Molly arrived at the Medfield Animal Shelter last week as a pre-arranged surrender. Her family had one young child and then a premature baby and they felt Molly was not getting enough attention.
Kim Agricola of the Medfield Animal Shelter describes Molly as a “plucky little beagle” who is “easygoing and sweet, loves her car rides…and is thrilled to go for her short walks when she isn’t taking long naps on her fleece next to the [shelter's] manager's chair.”
Molly's surrender did not go as smoothly as planned.
Before dropping off Molly, the previous owners sent photos of a very chubby, bright and alert middle-aged Beagle cutie, said Agricola, but the dog that arrived looked nothing like those photos.
After being rushed to the Farm Street Veterinary Clinic for immediate medical care, Molly is now ready for adoption and the photo attached was taken upon her return from the vet.
Agricola said that, when Molly arrived at the shelter, she was dirty, wreaked of a urinary tract infection, her ears were horribly infected, and bloody tears streamed down her face. She was blind and could not stand upright. She either fell over or walked in circles, and then collapsed in a pool of urine.
“The owner thought Molly was fine and insisted that the dog had just been feeling sad due to the lack of attention since the baby’s arrival,” said Agricola.
The veterinarian had a different diagnosis.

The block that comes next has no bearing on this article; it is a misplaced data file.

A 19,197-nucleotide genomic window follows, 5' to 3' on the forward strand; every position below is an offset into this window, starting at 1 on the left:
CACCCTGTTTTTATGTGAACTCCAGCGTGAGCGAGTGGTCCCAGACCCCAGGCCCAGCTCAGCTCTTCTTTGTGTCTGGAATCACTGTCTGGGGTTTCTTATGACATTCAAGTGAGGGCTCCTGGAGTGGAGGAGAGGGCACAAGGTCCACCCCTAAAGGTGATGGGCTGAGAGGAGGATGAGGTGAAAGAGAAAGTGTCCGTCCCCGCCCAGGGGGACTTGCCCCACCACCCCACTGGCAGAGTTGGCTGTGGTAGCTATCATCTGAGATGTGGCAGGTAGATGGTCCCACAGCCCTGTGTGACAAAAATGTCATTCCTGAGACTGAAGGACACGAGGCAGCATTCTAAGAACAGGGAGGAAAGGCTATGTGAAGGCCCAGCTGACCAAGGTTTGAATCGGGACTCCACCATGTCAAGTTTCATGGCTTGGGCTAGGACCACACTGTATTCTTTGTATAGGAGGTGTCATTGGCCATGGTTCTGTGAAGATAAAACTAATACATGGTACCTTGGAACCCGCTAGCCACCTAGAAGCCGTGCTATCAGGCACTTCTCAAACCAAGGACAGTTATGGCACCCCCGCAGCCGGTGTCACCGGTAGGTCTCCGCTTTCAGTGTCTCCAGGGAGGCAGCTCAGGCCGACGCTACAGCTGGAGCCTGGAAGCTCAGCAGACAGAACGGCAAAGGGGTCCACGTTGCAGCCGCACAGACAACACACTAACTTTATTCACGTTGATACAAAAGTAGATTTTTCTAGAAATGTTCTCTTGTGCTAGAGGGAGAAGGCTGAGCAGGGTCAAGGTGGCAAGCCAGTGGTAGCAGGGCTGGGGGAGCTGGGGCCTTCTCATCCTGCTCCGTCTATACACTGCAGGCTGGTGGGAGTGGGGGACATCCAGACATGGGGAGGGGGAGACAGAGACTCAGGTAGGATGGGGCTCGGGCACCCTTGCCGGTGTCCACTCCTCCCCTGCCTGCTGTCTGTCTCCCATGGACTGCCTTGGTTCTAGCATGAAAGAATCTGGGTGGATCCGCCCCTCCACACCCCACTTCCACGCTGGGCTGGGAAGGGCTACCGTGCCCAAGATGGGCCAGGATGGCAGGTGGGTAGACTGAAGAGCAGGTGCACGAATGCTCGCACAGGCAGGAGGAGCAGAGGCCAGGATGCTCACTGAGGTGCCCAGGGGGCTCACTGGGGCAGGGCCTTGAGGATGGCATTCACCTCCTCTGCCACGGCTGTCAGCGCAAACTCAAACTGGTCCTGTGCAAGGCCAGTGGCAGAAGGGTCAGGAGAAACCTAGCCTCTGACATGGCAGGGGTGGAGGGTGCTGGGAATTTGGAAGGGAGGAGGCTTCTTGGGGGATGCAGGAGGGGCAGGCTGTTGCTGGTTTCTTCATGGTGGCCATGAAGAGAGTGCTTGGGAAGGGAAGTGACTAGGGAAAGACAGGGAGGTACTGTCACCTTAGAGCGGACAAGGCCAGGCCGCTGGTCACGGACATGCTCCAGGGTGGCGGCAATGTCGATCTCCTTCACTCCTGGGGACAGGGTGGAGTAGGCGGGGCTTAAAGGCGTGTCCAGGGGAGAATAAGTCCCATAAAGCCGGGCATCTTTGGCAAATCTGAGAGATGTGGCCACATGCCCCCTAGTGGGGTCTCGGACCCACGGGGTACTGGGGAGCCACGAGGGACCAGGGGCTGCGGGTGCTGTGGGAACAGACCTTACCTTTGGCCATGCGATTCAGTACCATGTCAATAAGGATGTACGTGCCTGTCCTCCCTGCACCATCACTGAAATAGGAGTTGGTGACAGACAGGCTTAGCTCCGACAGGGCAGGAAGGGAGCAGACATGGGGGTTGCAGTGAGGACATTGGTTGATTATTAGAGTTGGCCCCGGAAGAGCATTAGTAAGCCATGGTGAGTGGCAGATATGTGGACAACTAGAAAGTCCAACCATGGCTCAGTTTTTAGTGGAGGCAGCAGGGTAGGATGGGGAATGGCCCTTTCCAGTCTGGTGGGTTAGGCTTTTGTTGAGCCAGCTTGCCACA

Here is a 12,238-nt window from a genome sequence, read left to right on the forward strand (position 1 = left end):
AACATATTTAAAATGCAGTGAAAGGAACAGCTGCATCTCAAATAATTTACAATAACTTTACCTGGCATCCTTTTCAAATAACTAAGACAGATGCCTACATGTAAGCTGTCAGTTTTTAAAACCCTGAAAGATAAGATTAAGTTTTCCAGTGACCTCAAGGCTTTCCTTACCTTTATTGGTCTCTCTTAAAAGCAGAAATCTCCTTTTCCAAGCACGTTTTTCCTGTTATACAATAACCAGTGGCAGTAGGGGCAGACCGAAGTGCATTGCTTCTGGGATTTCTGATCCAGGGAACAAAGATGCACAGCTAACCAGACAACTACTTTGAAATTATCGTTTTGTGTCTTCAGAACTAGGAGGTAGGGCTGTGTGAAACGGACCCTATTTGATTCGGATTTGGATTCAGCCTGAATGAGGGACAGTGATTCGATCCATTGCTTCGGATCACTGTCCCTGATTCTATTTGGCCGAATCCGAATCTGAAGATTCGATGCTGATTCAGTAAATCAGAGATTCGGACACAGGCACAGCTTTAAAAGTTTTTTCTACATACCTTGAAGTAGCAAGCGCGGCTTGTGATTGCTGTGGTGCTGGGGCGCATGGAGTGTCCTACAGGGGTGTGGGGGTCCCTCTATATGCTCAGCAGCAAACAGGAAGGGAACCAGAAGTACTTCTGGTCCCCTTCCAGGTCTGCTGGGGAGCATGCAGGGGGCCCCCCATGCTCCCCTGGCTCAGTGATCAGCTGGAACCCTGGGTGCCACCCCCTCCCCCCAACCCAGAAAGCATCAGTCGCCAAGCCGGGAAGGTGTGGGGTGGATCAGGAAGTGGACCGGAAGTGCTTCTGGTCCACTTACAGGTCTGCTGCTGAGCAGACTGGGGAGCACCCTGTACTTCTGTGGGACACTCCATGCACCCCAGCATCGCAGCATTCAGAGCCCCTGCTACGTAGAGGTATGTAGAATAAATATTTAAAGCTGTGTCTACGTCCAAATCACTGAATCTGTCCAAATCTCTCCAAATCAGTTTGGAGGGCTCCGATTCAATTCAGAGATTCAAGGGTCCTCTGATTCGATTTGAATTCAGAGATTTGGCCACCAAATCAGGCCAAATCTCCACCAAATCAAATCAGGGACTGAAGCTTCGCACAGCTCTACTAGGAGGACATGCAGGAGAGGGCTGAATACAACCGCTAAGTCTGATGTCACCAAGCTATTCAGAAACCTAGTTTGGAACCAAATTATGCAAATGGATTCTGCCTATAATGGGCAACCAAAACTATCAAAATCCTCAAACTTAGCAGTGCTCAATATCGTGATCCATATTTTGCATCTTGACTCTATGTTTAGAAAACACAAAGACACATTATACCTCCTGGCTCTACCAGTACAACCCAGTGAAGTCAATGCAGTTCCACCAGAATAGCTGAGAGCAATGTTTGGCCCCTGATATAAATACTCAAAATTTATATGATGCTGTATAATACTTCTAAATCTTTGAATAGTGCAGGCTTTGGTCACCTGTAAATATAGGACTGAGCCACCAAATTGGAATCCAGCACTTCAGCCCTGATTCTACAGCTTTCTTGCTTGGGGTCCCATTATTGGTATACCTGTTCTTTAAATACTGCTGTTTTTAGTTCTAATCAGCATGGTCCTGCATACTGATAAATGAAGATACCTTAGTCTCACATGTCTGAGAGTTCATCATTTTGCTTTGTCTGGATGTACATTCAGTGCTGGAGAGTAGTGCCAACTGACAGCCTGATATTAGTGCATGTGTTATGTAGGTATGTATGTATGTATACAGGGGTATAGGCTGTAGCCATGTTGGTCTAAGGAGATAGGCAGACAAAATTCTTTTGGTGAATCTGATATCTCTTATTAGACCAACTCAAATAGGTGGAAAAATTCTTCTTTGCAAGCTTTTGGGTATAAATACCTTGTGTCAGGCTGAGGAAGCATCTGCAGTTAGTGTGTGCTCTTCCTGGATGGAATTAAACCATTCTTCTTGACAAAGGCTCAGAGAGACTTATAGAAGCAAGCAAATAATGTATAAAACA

It was discovered that Molly had severe ear infections in both ears all the way down to her inner ears, and was partially deaf due to the long-term effects. She was also partially blind which was why she was walking into walls and could not walk in a straight line.
Blood work revealed a massive infection from multiple sources. The vet started her on four medications and fluids, and she was tended to by shelter volunteers on her first night away from her previous owners.
“Fortunately, she started improving right away and let us know what a little trooper she is,” said Agricola, adding that – at Molly’s one-week checkup – her sight is almost completely restored and she can walk in a straight line, but she remains partially deaf.
“Her spirits are much brighter and she greeted her vet with wags and a woof when presented with a cookie to eat,” said Agricola.
Part of the recheck visit was an x-ray which revealed that Molly has been dealing with pneumonia and has had bladder stones for at least two years that were not treated. She now needs surgery to remove them.
Agricola said the animal shelter – which has limited funds and volunteers – is not the ideal place for Molly.
“Being the kind of shelter we are, we don’ back away from an animal in need once it is in our care,” she said. “We are trying to find a way to help Molly get all the care she needs to get well and then find her next home.”
If you are interested in donating toward Molly’s bladder surgery, fostering her during her recuperation, or adopting her, visit www.MedfieldShelter.com, email firstname.lastname@example.org or call 508-359-8989.